2015: The Year Of The Fan Club

Modny.spb_.ru__0While there are many different forms of social media in place designed to help artists connect with fans and drive revenue, creating an exclusive web-based fan club without involving a third party can be a more effective and direct way to strengthen the bond between artist and fan.

Guest Post by John Lilly on JLilly.com

One of my favorite articles at Future of Music is a compilation of over forty ways musicians can bring in money. It covers the expected show fees and PRO royalties, everything from sheet music sales to ringtones, you name it. Unfortunately many of these income streams are overlooked by startup bands because they simply don’t know about them, or seem overly complicated and are consciously avoided. That’s understandable, and worthy of a blog article unto itself. 

However, there is one item on the list that powers ALL of the others, and its one that is both cheap and easy to start – a fan club.

Fan clubs are the best new (old) way to distinguish your true fans from your casual fans. Its no accident that the biggest artists on social media also have some of the biggest fan clubs on their own websites. So, what is a modern fan club? 


When you want to make something happen, you need a direct connection to your people. Your fan club is that direct connection. The kid who wants to start a wave at a baseball stadium doesn’t set up a petition to gather signatures or ask for a high-priced loan and some radio support. He just starts doing his thing. Aside from creating music, connecting directly with your fans is your thing, too – with emphasis on the word directly. Make music >> Embrace your tribe >> Enjoy real connections

When I bring this up to artists, it seems obvious. But many artists still get a little hazy on the definition of direct. They assume a Facebook friend or a Twitter follower is a direct connection. False. The reality is, most social media platforms DIS-connect artists from their fans. Most “social” platforms withhold the most important information about your fans – their emails, phone numbers, and addresses – because they make money selling that information to advertisers. Social media IS the middleman trying to charge you to communicate with your own fans.


The first step to “embracing your tribe” is to capture your fans’ contact info. Who are they? Where do they live? What’s the best way to stay in touch with them when they are offline the other 18 hours a day? In order to do this, you will need your own web site. Not your own page in some massive corporate shopping mall surrounded by thousands of other artists and ads. Its time to move out. You need your own place – your own domain.

Web domains cost about $15 a year or less, and usually come with email addresses @yourdomain.com. This is important, as many email services will not let you email your fanbase from a free Yahoo-type email account. When you reach out to fans who have specifically asked to be on your email list, that’s not spam – that’s effective communication. But free email services aren’t equipped for that, and if you send something from a Hotmail email address, it shouts “AMATEUR!”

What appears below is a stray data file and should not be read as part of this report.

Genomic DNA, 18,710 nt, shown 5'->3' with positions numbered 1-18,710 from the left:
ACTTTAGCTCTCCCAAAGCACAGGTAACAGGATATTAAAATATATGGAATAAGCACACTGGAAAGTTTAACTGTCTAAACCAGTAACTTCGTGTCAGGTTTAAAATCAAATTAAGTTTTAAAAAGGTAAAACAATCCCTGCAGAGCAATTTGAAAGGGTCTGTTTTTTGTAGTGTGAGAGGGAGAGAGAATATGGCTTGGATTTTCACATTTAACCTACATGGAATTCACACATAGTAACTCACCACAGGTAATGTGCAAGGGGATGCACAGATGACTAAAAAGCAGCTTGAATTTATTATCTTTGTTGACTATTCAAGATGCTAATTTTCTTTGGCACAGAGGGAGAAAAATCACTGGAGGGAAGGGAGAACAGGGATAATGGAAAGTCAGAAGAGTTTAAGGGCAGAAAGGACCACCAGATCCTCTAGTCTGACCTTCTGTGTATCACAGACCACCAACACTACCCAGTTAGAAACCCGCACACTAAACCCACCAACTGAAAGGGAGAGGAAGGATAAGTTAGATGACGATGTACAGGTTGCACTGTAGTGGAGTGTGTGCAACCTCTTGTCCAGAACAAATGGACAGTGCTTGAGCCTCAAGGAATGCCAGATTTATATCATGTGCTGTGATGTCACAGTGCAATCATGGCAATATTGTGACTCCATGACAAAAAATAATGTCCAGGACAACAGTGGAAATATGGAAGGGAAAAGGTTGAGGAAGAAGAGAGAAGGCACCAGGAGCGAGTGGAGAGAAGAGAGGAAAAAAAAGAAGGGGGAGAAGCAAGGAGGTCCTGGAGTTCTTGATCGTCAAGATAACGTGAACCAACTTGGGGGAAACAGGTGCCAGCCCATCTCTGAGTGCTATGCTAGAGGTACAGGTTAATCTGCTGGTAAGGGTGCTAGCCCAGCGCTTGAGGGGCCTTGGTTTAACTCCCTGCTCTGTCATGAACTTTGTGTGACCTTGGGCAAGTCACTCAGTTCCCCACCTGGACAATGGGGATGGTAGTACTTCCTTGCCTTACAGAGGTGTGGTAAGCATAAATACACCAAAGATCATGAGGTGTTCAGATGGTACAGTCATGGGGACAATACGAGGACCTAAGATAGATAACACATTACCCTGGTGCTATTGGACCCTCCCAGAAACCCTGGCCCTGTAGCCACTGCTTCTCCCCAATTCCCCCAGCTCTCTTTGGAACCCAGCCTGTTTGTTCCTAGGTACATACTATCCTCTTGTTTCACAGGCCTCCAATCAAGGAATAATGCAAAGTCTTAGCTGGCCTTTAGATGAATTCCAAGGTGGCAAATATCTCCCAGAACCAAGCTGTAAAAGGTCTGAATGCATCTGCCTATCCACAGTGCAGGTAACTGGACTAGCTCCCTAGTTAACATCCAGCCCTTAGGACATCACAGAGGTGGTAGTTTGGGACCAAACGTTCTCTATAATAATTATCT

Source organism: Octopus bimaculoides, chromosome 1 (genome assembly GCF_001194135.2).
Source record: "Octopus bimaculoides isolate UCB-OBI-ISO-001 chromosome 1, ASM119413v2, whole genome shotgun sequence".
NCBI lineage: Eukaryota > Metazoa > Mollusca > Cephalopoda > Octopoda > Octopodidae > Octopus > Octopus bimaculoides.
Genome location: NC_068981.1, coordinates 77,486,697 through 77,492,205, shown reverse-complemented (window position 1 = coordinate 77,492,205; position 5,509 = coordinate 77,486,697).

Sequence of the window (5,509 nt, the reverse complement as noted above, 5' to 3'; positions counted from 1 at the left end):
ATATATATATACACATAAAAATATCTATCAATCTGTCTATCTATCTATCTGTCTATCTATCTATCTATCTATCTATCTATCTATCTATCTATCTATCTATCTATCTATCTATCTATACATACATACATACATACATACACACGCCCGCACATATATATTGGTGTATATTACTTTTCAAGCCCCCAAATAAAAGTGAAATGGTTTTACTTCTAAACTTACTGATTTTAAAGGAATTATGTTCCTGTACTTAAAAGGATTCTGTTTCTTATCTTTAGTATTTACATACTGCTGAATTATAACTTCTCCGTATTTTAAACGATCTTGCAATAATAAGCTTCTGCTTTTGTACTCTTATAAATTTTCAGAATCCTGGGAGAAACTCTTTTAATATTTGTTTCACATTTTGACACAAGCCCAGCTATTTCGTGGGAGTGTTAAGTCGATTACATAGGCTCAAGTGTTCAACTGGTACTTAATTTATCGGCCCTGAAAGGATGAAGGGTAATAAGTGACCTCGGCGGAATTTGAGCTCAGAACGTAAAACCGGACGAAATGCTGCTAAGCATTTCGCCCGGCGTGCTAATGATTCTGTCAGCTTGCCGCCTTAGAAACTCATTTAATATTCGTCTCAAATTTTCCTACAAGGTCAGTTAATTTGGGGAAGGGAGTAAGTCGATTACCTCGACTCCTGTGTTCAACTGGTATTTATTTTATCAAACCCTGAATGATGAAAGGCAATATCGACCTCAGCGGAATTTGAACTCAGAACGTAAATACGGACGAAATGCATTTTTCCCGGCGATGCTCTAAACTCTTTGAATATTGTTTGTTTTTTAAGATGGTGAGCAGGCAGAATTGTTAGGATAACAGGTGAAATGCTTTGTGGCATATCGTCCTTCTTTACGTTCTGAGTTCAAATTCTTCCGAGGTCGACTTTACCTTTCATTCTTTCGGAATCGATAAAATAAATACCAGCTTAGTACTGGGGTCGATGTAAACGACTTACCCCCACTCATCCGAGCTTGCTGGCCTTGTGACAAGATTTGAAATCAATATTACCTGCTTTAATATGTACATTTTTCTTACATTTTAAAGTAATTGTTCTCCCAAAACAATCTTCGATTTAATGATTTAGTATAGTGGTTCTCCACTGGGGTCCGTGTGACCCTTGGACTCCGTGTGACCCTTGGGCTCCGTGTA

ResearchIdeally, your domain name should be shorter and easy to remember. Also beware of bad combinations of words like Whorepresents.com. Once you setup your domain, you need to choose a platform to handle the incoming messages and outgoing communications. Many of your fan club signups will come from social media at first. So, consider platforms that allow email blasts, social media management, and text blasting, at a minimum. Content management systems that display photos, text, and widgets are decent, but they often lack integrated mass communication functions like email or text blasting.


Through your web site, you have to prompt people to sign up to your fan club – plain and simple. If they don’t provide their contact info, they don’t get to see your web site. I should reiterate this article is for people in the music business, which implies you are trying to earn money. Money comes from true fans. True fans will give you their contact info, but you need to ask for it, and tell them why you want it. This leads to my next point about paid fan clubs and protected content.

Your fan club site may simply replace the clipboard on your merch table that collects names and contact info. Some artists charge fans a monthly subscription for protected content they can’t easily find other places. Others create elaborate gamification programs that reward fans who generate the most buzz for the artist. Once you’ve established that direct connection with your fans, the ways you can engage them are limited only by your creativity. Imagine planning a house party tour across America where your fans feed you, house you, pay for your gas, and buy your merch all in advance. THAT is what you can do with a fan club on your own domain.

In upcoming articles, podcasts, and our Music Business Meetups in downtown Los Angeles, we will dig deeper into the mechanics of digital strategy for music artists and how to build out your team. Do It Yourself doesn’t mean Do It Alone. You’re going to need a person to show up to work every day and run your digital domain. There is no magic button that does everything for you automatically. Fan clubs take work, but they are the most efficient use of your time when trying to connect your art to your tribe.

Gung Hay Fat Choy

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